Wednesday, May 15, 2013

Cassandra Clare's Interview with Bookish!

Cassandra Clare was recently inteviewed by Bookish about her series The Mortal Instruments and the Magisterium series that she’s co-writing with Holly Black.
Get insight into Cassandra's thoughts on her work being brought to life on screen, possible TMI books written in Jace's perspective, & more in the inteview below. :D ~V
Bookish: ”The Mortal Instruments” has several more mature jokes and darker themes–a departure from a lot of YA, which keeps things fairly clean. How does that more mature sensibility translate to the movie?
Cassandra Clare: It’s interesting, because you never know how something is going to be digitally realized until the director puts it on film. [The movie's] got a very dark sensibility–gritty urban fantasy, which I really like.
Bookish: Are there any scenes in particular you feel express that?
CC: Yeah! I think that they did a great job with Magnus Bane’s party. And also the club scene that opens the book, where Clary and Simon first go to [Pandemonium], the first time she sees the Shadowhunters. For me, urban fantasy has always been about the marriage of modernity and fantasy, and I think that captures it very well visually in the film.
Bookish: How did you feel about Lily Collins getting cast? She’s a great actress but doesn’t look a ton like how Clary’s described in the books–redheaded, freckled. Was that difficult to adjust to?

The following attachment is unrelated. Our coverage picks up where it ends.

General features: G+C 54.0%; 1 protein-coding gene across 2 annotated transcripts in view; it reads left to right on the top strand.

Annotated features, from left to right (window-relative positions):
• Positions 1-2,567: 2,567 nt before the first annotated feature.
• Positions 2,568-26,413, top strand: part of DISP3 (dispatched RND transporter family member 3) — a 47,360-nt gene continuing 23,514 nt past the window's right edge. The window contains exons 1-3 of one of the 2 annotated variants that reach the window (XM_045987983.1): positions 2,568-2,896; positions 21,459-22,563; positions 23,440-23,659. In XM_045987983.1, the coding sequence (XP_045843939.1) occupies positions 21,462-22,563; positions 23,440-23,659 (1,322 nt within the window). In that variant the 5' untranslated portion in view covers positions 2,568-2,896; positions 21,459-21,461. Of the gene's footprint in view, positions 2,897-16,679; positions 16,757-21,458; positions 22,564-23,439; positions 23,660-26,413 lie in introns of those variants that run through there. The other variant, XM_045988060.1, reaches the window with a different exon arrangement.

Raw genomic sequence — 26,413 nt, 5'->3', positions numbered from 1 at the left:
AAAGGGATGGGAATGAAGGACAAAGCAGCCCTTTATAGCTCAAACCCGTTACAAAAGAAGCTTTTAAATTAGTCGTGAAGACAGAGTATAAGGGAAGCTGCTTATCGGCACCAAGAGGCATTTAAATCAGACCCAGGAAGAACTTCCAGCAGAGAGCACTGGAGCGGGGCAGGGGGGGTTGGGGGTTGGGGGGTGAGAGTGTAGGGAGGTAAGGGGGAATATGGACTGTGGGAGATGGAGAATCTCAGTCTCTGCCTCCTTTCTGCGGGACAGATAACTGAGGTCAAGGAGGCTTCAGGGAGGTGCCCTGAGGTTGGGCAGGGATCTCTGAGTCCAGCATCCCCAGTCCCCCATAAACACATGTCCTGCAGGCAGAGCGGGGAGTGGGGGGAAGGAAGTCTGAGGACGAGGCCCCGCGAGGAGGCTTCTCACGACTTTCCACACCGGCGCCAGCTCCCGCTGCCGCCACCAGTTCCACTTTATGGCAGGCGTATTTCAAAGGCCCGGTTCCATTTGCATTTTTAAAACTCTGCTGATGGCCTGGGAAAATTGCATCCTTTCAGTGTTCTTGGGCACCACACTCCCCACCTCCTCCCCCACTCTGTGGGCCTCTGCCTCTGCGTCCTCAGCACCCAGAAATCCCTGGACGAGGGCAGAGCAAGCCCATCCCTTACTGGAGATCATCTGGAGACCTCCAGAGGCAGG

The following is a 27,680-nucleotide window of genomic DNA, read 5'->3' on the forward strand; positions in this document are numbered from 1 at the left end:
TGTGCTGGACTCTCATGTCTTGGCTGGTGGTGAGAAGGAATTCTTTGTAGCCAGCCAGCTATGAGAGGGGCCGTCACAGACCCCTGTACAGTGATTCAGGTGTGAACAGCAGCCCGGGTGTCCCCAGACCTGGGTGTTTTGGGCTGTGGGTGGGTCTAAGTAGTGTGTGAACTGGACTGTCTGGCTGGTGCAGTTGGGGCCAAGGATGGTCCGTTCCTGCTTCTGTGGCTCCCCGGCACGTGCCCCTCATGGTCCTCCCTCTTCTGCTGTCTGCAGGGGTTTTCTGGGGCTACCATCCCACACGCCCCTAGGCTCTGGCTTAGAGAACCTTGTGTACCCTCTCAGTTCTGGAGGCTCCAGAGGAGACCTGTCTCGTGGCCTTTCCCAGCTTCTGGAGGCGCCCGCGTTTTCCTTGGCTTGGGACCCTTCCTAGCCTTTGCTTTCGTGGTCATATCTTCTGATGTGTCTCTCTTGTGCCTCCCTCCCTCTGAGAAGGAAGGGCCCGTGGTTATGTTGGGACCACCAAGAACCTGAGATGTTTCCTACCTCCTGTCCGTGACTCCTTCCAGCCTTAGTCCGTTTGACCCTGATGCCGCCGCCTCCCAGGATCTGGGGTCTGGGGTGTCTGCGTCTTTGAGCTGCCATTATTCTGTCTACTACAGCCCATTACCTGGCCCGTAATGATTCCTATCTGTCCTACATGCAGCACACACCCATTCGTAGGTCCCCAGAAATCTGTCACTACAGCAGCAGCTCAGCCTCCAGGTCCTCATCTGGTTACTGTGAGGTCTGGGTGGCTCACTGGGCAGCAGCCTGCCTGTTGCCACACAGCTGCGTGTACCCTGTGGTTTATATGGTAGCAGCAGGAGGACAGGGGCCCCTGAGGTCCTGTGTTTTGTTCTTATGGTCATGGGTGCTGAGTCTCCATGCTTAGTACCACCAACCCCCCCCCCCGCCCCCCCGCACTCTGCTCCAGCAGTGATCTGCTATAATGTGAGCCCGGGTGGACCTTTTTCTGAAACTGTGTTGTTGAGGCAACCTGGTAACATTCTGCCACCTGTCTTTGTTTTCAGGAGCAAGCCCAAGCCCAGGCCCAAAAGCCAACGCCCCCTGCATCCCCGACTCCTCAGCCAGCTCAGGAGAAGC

CC: Lily is the only one I wasn’t involved in casting; she was attached to the project when Sony picked it up. I went and watched “The Blind Side,” and really loved her [in it]. And she actually does have freckles! As a person who’s covered in freckles myself, it’s one of those things where… If you’re a star in Hollywood they cover up the freckles with foundation whenever you do photo shoots and everything. And I was so happy, because she got those freckles in there, and I think they’re completely cute. You can see them a bit.
We’re really lucky to have [Collins in "City of Bones"]. Not only is she in every project going on right now–she’s one of the hottest young actresses in Hollywood–but she really was a big fan of the books before she started on the project, so she brought a lot to Clary in that way. I think that the reason they didn’t dye her hair bright red was she’d had her hair dyed for four different movie roles before that. They were going back and forth, like, “We could have her wear a wig, or we could put a red rinse on her hair, but we can’t really do the bleaching and dyeing, or it’ll all fall out.” I figured, you know, as long as she could capture Clary’s bravery and vulnerability, that was more important to me than the exact shade of red for the hair.
Bookish: Right, pick your battles.
CC: Exactly. [laughs] I would’ve felt really bad if her hair had fallen out and it would’ve been my fault!
Bookish: When Jamie Campbell Bower was announced as Jace, many fans were up in arms at first. If you check Tumblr now, they seem like they’ve accepted him, but what was that like initially?